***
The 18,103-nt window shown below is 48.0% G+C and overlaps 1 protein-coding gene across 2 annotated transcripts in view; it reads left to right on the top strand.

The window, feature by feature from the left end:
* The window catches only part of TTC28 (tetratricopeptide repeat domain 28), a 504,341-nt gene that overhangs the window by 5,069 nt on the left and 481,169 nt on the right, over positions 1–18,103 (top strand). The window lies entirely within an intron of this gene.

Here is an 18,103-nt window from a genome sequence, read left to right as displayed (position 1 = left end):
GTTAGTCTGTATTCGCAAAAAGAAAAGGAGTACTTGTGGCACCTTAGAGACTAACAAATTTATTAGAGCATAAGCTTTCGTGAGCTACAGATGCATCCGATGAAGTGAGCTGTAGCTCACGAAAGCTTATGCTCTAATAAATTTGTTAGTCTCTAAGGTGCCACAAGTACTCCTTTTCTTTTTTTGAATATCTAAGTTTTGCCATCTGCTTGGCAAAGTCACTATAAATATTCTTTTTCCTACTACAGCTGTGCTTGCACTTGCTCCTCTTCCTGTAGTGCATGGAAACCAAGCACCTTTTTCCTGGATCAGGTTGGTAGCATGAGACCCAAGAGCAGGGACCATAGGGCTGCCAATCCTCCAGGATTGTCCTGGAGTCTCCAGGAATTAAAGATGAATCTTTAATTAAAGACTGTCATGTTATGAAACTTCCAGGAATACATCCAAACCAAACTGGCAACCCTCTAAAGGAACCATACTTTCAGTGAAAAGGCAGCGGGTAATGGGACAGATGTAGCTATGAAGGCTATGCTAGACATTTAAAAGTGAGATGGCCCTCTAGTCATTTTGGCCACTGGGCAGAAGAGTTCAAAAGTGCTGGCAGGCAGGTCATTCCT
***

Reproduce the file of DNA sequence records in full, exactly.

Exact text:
The 18,103-nt window shown below is 48.0% G+C and overlaps 1 protein-coding gene across 2 annotated transcripts in view; it reads left to right on the top strand.

The window, feature by feature from the left end:
* The window catches only part of TTC28 (tetratricopeptide repeat domain 28), a 504,341-nt gene that overhangs the window by 5,069 nt on the left and 481,169 nt on the right, over positions 1–18,103 (top strand). The window lies entirely within an intron of this gene.

Here is an 18,103-nt window from a genome sequence, read left to right as displayed (position 1 = left end):
GTTAGTCTGTATTCGCAAAAAGAAAAGGAGTACTTGTGGCACCTTAGAGACTAACAAATTTATTAGAGCATAAGCTTTCGTGAGCTACAGATGCATCCGATGAAGTGAGCTGTAGCTCACGAAAGCTTATGCTCTAATAAATTTGTTAGTCTCTAAGGTGCCACAAGTACTCCTTTTCTTTTTTTGAATATCTAAGTTTTGCCATCTGCTTGGCAAAGTCACTATAAATATTCTTTTTCCTACTACAGCTGTGCTTGCACTTGCTCCTCTTCCTGTAGTGCATGGAAACCAAGCACCTTTTTCCTGGATCAGGTTGGTAGCATGAGACCCAAGAGCAGGGACCATAGGGCTGCCAATCCTCCAGGATTGTCCTGGAGTCTCCAGGAATTAAAGATGAATCTTTAATTAAAGACTGTCATGTTATGAAACTTCCAGGAATACATCCAAACCAAACTGGCAACCCTCTAAAGGAACCATACTTTCAGTGAAAAGGCAGCGGGTAATGGGACAGATGTAGCTATGAAGGCTATGCTAGACATTTAAAAGTGAGATGGCCCTCTAGTCATTTTGGCCACTGGGCAGAAGAGTTCAAAAGTGCTGGCAGGCAGGTCATTCCT